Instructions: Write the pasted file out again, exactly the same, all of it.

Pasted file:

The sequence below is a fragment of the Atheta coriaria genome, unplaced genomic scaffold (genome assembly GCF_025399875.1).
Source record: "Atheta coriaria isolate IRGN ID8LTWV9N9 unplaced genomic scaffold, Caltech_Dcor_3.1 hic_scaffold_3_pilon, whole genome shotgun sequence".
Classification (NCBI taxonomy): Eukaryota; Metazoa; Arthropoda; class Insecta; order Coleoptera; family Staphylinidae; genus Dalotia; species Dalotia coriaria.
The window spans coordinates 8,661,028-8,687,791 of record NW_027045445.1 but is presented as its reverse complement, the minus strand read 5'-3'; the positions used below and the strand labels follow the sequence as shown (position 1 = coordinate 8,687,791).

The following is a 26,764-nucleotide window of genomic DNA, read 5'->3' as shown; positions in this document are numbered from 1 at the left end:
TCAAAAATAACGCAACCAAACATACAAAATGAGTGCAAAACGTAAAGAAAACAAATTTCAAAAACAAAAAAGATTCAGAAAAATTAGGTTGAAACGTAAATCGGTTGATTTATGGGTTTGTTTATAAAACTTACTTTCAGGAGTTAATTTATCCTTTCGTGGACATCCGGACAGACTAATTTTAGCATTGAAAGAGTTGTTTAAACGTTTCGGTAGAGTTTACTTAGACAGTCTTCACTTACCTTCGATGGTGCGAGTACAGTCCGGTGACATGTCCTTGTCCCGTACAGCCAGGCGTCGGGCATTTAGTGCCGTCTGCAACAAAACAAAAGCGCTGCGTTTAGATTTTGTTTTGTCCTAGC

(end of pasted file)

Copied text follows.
The sequence below is a fragment of the Atheta coriaria genome, unplaced genomic scaffold (genome assembly GCF_025399875.1).
Source record: "Atheta coriaria isolate IRGN ID8LTWV9N9 unplaced genomic scaffold, Caltech_Dcor_3.1 hic_scaffold_3_pilon, whole genome shotgun sequence".
Classification (NCBI taxonomy): Eukaryota; Metazoa; Arthropoda; class Insecta; order Coleoptera; family Staphylinidae; genus Dalotia; species Dalotia coriaria.
The window spans coordinates 8,661,028-8,687,791 of record NW_027045445.1 but is presented as its reverse complement, the minus strand read 5'-3'; the positions used below and the strand labels follow the sequence as shown (position 1 = coordinate 8,687,791).

The following is a 26,764-nucleotide window of genomic DNA, read 5'->3' as shown; positions in this document are numbered from 1 at the left end:
TCAAAAATAACGCAACCAAACATACAAAATGAGTGCAAAACGTAAAGAAAACAAATTTCAAAAACAAAAAAGATTCAGAAAAATTAGGTTGAAACGTAAATCGGTTGATTTATGGGTTTGTTTATAAAACTTACTTTCAGGAGTTAATTTATCCTTTCGTGGACATCCGGACAGACTAATTTTAGCATTGAAAGAGTTGTTTAAACGTTTCGGTAGAGTTTACTTAGACAGTCTTCACTTACCTTCGATGGTGCGAGTACAGTCCGGTGACATGTCCTTGTCCCGTACAGCCAGGCGTCGGGCATTTAGTGCCGTCTGCAACAAAACAAAAGCGCTGCGTTTAGATTTTGTTTTGTCCTAGC